personnel information for its employees, examination data for financial 
institutions, and legal information on closed institutions. At the time 
of our review, about 6,200 individuals were authorized to use FDIC's 
systems. The corporation's key official for computer security is the 
Chief Information Officer, who is responsible for establishing, 
implementing, and overseeing a corporatewide information security 
program. 

Information system controls are a critical consideration for any 
organization that depends on computerized systems and networks to carry 
out its mission or business. Without proper safeguards, there is risk 
that individuals and groups with malicious intent may intrude into 
inadequately protected systems and use this access to obtain sensitive 
information, commit fraud, disrupt operations, or launch attacks 
against other computer systems and networks. 

We have reported information security as a governmentwide high-risk 
area since February 1997.[Footnote 7] Our previous reports, and those 
of agency inspectors general, describe persistent information security 
weaknesses that place a variety of federal operations, including those 
at FDIC, at risk of disruption, fraud, and inappropriate disclosure. 

Congress and the executive branch have taken action to address the 
risks associated with persistent information security weaknesses. In 
December 2002, the Federal Information Security Management Act (FISMA) 
of 2002, which is intended to strengthen information security, was 
enacted as Title III of the E-Government Act of 2002.[Footnote 8] In 
addition, the administration undertook important actions to improve 
security, such as integrating information security into the President's 
Management Agenda Scorecard. Moreover, the Office of Management and 
Budget and the National Institute of Standards and Technology (NIST) 
have issued information security guidance to agencies. 

Objectives, Scope, and Methodology: 

The objectives of our review were to assess (1) the progress FDIC had 
made in correcting or mitigating weaknesses reported in connection with 
our financial statement audits for calendar years 2002[Footnote 9] and 
2003[Footnote 10] and (2) the effectiveness of the corporation's 
information system controls. Our evaluation was based on (1) our 
Federal Information System Controls Audit Manual (FISCAM),[Footnote 11] 
which contains guidance for reviewing information system controls that 
affect the integrity, confidentiality, and availability of computerized 
data and (2) our May 1998 report on security management best 
practices[Footnote 12] at leading organizations, which identifies key 
elements of an effective information security program. 

Specifically, we evaluated information system controls intended to: 

* prevent, limit, and detect electronic access to computer resources 
(data, programs, and systems), thereby protecting these resources 
against unauthorized disclosure, modification, and use;

* provide physical protection of computer facilities and resources from 
espionage, sabotage, damage, and theft;

* ensure that work responsibilities for computer functions are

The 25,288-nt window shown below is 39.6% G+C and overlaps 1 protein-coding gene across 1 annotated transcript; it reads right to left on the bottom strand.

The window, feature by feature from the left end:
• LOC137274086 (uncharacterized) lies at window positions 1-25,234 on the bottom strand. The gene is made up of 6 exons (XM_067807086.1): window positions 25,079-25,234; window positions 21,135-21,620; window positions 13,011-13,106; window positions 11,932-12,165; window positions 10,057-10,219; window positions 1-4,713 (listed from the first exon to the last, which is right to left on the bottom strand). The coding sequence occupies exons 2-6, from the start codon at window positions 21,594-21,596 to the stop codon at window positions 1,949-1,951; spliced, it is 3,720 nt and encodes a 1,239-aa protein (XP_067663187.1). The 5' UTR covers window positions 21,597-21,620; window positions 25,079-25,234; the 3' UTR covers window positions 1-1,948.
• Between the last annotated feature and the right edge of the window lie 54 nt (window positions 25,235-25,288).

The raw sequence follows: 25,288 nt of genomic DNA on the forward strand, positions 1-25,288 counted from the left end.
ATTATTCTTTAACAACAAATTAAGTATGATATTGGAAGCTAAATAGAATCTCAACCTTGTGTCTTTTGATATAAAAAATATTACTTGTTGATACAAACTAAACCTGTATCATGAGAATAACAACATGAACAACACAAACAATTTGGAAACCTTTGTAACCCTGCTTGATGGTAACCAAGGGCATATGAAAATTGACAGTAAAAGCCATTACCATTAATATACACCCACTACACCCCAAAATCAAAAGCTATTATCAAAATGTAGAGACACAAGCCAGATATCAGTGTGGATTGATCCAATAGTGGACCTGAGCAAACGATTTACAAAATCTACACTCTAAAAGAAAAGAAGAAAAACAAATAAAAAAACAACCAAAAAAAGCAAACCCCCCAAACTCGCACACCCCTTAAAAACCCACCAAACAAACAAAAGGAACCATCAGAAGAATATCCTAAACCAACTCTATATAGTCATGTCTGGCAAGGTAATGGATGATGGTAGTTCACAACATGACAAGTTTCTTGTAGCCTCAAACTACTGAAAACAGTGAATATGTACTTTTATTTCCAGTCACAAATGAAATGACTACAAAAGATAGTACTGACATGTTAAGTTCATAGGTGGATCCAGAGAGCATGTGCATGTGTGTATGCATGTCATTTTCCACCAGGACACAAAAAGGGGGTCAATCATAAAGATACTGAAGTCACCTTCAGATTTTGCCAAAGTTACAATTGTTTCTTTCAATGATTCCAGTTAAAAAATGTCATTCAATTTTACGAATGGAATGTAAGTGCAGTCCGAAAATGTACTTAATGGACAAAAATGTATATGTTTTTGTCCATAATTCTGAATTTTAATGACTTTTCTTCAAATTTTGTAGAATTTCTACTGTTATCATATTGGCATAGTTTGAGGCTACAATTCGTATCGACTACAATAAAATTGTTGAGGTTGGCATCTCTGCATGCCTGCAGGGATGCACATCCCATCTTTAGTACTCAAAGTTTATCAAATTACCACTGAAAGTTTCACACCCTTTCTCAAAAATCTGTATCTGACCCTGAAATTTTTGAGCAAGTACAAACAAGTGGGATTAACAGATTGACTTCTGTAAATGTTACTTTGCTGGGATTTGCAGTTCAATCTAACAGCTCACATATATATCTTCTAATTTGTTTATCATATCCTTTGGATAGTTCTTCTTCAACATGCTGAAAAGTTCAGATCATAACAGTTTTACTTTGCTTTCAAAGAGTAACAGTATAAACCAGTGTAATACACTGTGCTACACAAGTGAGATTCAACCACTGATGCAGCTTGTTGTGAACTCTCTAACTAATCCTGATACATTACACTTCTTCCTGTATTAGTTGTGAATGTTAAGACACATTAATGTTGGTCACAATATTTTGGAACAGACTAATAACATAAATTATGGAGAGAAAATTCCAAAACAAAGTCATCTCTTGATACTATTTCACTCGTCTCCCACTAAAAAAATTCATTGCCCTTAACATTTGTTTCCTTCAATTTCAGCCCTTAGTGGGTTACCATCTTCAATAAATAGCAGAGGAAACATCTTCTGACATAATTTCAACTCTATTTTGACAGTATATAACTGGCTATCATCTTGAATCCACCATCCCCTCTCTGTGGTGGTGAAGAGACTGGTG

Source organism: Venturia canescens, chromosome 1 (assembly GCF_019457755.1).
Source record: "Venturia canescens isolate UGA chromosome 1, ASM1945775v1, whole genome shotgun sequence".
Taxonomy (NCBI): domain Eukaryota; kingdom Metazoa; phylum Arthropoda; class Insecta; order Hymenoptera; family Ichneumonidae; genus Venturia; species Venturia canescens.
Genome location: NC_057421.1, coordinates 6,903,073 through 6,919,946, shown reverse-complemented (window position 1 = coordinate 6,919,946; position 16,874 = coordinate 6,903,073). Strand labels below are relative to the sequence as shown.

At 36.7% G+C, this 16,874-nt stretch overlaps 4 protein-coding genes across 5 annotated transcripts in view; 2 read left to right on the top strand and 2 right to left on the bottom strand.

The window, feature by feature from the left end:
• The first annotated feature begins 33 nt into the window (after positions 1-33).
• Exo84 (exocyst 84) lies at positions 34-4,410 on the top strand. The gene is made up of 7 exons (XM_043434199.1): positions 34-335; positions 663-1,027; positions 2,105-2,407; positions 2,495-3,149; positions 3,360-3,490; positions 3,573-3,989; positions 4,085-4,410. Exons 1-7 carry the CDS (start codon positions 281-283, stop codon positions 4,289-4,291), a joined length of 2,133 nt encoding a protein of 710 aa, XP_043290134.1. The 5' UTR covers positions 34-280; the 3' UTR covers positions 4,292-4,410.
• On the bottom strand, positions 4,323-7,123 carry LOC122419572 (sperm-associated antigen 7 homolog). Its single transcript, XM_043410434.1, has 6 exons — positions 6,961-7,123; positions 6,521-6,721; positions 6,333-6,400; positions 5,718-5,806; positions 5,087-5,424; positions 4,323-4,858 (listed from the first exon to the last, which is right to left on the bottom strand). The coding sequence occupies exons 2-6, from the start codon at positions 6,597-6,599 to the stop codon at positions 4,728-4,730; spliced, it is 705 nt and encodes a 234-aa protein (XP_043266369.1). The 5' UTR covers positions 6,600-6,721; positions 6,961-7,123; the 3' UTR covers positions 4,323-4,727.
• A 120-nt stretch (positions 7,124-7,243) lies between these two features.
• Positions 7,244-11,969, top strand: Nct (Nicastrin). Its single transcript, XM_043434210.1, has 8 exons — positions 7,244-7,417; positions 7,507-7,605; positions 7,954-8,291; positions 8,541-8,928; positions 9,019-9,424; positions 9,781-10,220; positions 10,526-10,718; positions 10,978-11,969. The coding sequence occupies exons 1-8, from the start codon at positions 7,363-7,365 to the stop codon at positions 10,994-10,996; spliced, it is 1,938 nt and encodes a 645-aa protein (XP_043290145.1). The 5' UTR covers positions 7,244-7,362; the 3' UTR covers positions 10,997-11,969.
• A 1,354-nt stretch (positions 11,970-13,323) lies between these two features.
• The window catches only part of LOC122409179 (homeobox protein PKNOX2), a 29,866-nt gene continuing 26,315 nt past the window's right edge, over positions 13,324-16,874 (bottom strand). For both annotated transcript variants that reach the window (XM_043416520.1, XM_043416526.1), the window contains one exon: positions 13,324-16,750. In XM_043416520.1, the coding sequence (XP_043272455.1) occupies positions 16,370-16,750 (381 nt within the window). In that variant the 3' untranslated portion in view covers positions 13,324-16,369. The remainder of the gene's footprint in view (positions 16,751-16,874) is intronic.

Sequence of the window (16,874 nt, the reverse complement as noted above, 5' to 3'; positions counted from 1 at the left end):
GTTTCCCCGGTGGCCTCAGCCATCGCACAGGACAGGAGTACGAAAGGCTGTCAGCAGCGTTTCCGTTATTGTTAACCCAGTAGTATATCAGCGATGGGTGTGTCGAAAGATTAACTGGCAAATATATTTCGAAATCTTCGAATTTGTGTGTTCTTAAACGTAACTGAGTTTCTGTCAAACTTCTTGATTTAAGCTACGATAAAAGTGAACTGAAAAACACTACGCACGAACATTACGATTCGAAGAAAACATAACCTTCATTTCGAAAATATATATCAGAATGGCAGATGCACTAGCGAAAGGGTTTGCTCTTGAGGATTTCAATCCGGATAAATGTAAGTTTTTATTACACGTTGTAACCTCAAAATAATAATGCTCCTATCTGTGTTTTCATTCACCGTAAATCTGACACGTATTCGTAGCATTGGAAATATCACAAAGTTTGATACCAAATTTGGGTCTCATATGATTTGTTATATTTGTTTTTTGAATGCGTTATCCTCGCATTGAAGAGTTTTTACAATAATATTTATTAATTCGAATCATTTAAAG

segregated so that no one individual controls all key aspects of a 
computer-related operation and thereby has the ability to conduct 
unauthorized actions or gain unauthorized access to assets or records 
without detection by another individual performing assigned 
responsibilities;

* prevent the implementation of unauthorized changes to application or 
system software;

* ensure recovery of computer process operations and data in case of 
disaster or other unexpected interruption; and: 

* ensure an adequate information security program. 

To evaluate these controls, we identified and reviewed pertinent FDIC 
security policies and procedures, guidance, plans, and reports. We also 
discussed whether information system controls were in place, adequately 
designed, and operating effectively with key security representatives, 
system administrators, and management officials. In addition, we 
conducted tests and observations of controls in operation and reviewed 
corrective actions taken by the corporation to address vulnerabilities 
identified in our audits for calendar years 2002[Footnote 13] and 
2003.[Footnote 14]

FDIC Has Made Significant Progress in Correcting Weaknesses and 
Implementing Controls: 

FDIC has made significant progress in correcting previously reported 
information system control weaknesses. Of the 22 weaknesses reported in 
our 2003 audit,[Footnote 15] FDIC corrected 19 and is taking action to 
resolve the 3 that remain. In addition, the corporation corrected the 
one[Footnote 16] weakness still open from our 2002 audit.[Footnote 17] 
FDIC's actions included resolving weaknesses related to its key access 
controls, network security, and monitoring capabilities. For example, 
the corporation: 

* restricted user access to critical financial and sensitive data and 
programs;

* strengthened security configurations of network devices, including 
firewalls, routers, switches, and servers; and: 

* enhanced its monitoring of security-relevant events by fully 
implementing its intrusion detection system to monitor its computer 
network traffic for unusual or suspicious access activities. 

In addition to addressing previously reported weaknesses, FDIC took 
other steps to improve information security. For example, the 
corporation strengthened its oversight of contractor connections to its 
network by requiring contractors to develop security plans to protect 
these connections and to perform periodic inspections of contractor 
facilities to ensure security effectiveness. Further, FDIC established